• Paper
  • Name
  • Origami
  • Birthday
Boy #1 #1
Boy #2 #2
Boy #3 #3
Boy #4 #4
  • Yan made the Bird origami.
  • At the last position is the boy whose birthday is in March.
  • The boy who used the White paper is immediately before Mark.
  • The boy whose birthday is in July is in the second position.
  • Victor made the Cat origami.
  • At the second position is the boy who made the Fish origami.
  • Mark is immediately before the boy who used the Black paper.
  • Mark made the Swan origami.
  • The boy who used the Green paper is in the first position.
  • The boy who made the Swan was also born in January.
  • Mark is next to Victor.

How to play

  • The best way to start is reading all the clues and marking the most basic ones (example: The Brazilian lives in the second house.);
  • Now, it is possible that other types of clues are available to be used (example: The person who drinks Water is exactly to the left of the Brazilian.);
  • After doing the last step several times, you will have to use logic to deduce information and proceed with the resolution;
  • All the clues must be used;
  • The game ends when all the clues are correctly checked and everything is filled.

More Zebra Puzzles

See our thematic zebra puzzles list and check out our sister website ZebraPuzzles.com to play 5 new Zebra Puzzles every day.

Need help?

Solving these simple zebra puzzles are the easiest way to learn how to play this kind of logic game.

Printable version

The PDF version of this zebra puzzle is available for download.

For more printables, visit our Printable Zebra Puzzles page.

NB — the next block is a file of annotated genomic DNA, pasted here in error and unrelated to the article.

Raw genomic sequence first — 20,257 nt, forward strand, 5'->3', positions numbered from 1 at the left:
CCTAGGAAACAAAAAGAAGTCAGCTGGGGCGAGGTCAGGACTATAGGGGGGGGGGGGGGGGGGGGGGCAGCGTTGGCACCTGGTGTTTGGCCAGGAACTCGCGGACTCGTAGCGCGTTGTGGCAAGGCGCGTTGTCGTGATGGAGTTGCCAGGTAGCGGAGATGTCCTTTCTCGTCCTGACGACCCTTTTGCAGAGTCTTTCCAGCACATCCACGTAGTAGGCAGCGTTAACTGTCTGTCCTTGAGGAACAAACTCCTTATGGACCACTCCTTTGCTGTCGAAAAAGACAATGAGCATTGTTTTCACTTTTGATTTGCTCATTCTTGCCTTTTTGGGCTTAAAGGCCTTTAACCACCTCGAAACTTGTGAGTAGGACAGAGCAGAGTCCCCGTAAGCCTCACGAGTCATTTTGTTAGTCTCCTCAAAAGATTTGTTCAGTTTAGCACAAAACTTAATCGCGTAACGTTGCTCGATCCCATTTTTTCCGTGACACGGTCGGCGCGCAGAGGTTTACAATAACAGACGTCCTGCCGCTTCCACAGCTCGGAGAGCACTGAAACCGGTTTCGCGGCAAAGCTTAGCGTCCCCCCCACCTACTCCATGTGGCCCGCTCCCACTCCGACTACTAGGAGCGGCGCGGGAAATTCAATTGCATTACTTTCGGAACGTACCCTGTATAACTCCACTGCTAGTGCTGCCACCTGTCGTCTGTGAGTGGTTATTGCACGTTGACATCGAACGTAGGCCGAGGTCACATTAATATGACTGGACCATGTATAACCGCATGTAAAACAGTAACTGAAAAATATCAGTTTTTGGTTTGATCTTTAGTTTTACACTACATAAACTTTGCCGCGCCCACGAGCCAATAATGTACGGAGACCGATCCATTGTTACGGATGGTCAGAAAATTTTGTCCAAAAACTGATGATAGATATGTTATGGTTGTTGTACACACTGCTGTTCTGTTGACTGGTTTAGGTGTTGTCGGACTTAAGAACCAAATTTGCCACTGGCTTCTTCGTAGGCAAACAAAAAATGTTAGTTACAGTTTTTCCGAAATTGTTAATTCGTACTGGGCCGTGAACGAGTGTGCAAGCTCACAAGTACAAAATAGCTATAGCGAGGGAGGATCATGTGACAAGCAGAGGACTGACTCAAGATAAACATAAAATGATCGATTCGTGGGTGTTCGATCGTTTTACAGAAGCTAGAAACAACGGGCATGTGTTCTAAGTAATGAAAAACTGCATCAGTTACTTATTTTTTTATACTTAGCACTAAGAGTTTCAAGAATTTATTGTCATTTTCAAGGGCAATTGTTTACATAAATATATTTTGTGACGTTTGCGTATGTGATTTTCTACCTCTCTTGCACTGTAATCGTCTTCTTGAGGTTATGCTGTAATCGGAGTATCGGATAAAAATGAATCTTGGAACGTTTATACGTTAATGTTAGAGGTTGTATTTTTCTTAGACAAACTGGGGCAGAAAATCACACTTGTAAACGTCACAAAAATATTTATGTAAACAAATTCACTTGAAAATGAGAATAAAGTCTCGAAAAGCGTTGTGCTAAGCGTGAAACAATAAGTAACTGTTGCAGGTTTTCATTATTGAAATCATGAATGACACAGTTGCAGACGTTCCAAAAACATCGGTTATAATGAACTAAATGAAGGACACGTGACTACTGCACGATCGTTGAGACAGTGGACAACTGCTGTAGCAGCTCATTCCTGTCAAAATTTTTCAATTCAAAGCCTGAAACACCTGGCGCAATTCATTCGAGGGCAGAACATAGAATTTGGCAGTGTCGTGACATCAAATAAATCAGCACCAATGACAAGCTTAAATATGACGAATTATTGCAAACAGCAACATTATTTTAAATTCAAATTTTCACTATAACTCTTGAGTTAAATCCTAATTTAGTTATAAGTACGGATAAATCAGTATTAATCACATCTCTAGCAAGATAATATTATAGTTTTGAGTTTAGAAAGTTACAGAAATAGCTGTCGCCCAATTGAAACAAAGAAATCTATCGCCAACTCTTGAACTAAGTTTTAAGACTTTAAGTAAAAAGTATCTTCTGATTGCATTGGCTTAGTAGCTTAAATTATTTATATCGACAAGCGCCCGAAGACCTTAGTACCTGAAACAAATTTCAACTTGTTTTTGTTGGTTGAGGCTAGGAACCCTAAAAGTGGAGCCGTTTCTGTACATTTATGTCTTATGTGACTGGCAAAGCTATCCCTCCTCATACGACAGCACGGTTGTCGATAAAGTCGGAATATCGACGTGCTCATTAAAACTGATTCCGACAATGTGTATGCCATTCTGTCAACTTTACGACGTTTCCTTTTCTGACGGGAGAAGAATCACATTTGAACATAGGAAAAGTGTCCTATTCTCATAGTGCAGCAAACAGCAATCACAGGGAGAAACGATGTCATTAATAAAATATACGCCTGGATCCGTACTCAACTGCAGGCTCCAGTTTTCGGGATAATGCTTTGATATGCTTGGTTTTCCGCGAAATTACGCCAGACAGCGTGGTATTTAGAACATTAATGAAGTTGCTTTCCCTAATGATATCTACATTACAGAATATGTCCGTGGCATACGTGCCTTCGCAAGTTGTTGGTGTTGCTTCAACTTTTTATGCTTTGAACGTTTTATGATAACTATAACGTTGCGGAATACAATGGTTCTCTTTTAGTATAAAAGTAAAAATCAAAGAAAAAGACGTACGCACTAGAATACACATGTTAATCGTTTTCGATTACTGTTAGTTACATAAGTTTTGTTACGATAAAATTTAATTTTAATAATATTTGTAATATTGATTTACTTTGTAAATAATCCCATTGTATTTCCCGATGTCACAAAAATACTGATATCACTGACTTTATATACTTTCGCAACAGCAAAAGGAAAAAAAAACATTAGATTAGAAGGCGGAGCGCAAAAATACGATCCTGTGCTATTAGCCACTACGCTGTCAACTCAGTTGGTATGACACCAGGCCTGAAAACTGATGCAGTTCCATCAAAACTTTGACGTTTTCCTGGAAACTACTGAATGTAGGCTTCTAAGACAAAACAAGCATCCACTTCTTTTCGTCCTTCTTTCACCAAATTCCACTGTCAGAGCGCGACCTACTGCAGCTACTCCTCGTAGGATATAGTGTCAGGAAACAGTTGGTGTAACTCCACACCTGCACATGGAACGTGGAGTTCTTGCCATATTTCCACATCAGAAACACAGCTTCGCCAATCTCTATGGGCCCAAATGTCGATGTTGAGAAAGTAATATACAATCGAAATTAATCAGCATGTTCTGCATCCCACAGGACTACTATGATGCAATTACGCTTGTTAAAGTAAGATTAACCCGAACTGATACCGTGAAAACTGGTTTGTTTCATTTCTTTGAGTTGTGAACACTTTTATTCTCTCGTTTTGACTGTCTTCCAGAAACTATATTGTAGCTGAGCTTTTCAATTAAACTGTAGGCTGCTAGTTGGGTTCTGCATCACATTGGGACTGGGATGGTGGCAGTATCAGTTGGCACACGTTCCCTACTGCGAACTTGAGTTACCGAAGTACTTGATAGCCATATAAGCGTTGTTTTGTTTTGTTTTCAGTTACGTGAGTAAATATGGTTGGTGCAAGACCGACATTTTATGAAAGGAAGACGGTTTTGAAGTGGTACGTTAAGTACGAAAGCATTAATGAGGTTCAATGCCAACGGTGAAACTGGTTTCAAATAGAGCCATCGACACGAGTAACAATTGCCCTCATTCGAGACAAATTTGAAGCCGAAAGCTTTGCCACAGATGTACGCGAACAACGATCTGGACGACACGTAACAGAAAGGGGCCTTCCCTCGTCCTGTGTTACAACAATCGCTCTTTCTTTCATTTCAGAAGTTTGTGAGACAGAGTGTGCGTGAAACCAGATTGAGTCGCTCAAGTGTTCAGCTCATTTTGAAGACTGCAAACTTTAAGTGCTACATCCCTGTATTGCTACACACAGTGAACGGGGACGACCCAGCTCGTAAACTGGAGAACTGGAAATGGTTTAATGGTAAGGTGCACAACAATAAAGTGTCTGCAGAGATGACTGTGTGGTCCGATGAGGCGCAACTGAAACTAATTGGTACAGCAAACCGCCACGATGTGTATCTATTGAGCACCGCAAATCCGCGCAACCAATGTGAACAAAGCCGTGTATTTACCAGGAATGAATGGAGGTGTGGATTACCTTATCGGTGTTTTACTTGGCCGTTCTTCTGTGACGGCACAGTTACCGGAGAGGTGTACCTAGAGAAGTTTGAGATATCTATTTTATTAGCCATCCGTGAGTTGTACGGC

How Zebra Puzzles Can Boost Your Brainpower

Zebra puzzles are a great way to engage your brain in critical thinking and deductive reasoning. These puzzles require you to interpret clues, make connections, and eliminate possibilities to arrive at the correct solution. This mental exercise not only sharpens your logical reasoning skills but also improves your focus, attention to detail, and analytical abilities.

Studies have shown that regular engagement with challenges like Zebra puzzles can have longer-term benefits. They can potentially aid in the enhancement of problem-solving skills and may even contribute to improved memory and information retention. In summary, Zebra puzzles offer an effective way to engage cognitive functions and foster intellectual growth.

Zebra Puzzles: A Fun Way to Boost Your Learning

Zebra puzzles are increasingly being incorporated into educational settings as a tool for teaching logic and reasoning skills. Teachers and educators find these puzzles to be useful in engaging students in active learning, as they require students to apply critical thinking to solve complex problems. The puzzles can be adapted to various difficulty levels, making them accessible for students of different ages and abilities. They can be used as stand-alone exercises or integrated into a broader curriculum focused on mathematics, logic, or computer science.

Beyond the classroom, Zebra puzzles are also used in educational competitions and extracurricular activities to challenge students and encourage teamwork. The process of solving these puzzles collaboratively can help students learn to communicate effectively, delegate tasks, and think systematically. This hands-on approach to learning can make complex concepts more understandable and engaging, thereby enriching the educational experience.

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Aha! Puzzles+